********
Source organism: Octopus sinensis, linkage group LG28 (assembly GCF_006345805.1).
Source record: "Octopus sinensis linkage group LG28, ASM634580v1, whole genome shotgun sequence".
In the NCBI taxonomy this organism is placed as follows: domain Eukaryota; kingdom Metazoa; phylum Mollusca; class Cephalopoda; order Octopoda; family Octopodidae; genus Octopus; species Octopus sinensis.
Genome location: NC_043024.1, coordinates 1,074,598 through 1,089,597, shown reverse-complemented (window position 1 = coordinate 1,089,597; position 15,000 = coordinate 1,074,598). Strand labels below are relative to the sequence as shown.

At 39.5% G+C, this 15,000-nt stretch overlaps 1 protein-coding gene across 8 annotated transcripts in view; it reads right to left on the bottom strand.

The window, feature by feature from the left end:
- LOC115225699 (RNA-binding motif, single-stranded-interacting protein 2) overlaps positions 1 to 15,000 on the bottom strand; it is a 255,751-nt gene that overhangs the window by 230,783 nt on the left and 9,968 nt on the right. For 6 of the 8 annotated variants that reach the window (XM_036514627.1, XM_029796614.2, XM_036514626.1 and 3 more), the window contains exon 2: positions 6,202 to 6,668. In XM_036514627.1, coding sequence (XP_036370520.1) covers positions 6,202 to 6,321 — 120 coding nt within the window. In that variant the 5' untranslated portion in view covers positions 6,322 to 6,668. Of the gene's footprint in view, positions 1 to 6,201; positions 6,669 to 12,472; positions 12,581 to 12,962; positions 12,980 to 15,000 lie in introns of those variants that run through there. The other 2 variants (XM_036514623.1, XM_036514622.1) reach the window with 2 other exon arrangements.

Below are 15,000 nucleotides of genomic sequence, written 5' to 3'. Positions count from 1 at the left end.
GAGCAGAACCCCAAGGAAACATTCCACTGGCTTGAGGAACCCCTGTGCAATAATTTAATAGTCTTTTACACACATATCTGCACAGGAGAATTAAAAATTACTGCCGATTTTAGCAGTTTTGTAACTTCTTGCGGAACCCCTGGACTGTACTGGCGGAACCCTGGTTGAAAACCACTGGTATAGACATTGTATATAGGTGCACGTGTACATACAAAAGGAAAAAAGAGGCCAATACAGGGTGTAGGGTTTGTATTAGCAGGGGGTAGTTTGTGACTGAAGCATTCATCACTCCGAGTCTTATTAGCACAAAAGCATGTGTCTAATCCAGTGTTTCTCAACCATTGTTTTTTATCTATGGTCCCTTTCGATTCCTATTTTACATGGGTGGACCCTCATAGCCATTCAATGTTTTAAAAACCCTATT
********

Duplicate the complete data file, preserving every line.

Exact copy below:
Source organism: Octopus sinensis, linkage group LG28 (assembly GCF_006345805.1).
Source record: "Octopus sinensis linkage group LG28, ASM634580v1, whole genome shotgun sequence".
In the NCBI taxonomy this organism is placed as follows: domain Eukaryota; kingdom Metazoa; phylum Mollusca; class Cephalopoda; order Octopoda; family Octopodidae; genus Octopus; species Octopus sinensis.
Genome location: NC_043024.1, coordinates 1,074,598 through 1,089,597, shown reverse-complemented (window position 1 = coordinate 1,089,597; position 15,000 = coordinate 1,074,598). Strand labels below are relative to the sequence as shown.

At 39.5% G+C, this 15,000-nt stretch overlaps 1 protein-coding gene across 8 annotated transcripts in view; it reads right to left on the bottom strand.

The window, feature by feature from the left end:
- LOC115225699 (RNA-binding motif, single-stranded-interacting protein 2) overlaps positions 1 to 15,000 on the bottom strand; it is a 255,751-nt gene that overhangs the window by 230,783 nt on the left and 9,968 nt on the right. For 6 of the 8 annotated variants that reach the window (XM_036514627.1, XM_029796614.2, XM_036514626.1 and 3 more), the window contains exon 2: positions 6,202 to 6,668. In XM_036514627.1, coding sequence (XP_036370520.1) covers positions 6,202 to 6,321 — 120 coding nt within the window. In that variant the 5' untranslated portion in view covers positions 6,322 to 6,668. Of the gene's footprint in view, positions 1 to 6,201; positions 6,669 to 12,472; positions 12,581 to 12,962; positions 12,980 to 15,000 lie in introns of those variants that run through there. The other 2 variants (XM_036514623.1, XM_036514622.1) reach the window with 2 other exon arrangements.

Below are 15,000 nucleotides of genomic sequence, written 5' to 3'. Positions count from 1 at the left end.
GAGCAGAACCCCAAGGAAACATTCCACTGGCTTGAGGAACCCCTGTGCAATAATTTAATAGTCTTTTACACACATATCTGCACAGGAGAATTAAAAATTACTGCCGATTTTAGCAGTTTTGTAACTTCTTGCGGAACCCCTGGACTGTACTGGCGGAACCCTGGTTGAAAACCACTGGTATAGACATTGTATATAGGTGCACGTGTACATACAAAAGGAAAAAAGAGGCCAATACAGGGTGTAGGGTTTGTATTAGCAGGGGGTAGTTTGTGACTGAAGCATTCATCACTCCGAGTCTTATTAGCACAAAAGCATGTGTCTAATCCAGTGTTTCTCAACCATTGTTTTTTATCTATGGTCCCTTTCGATTCCTATTTTACATGGGTGGACCCTCATAGCCATTCAATGTTTTAAAAACCCTATT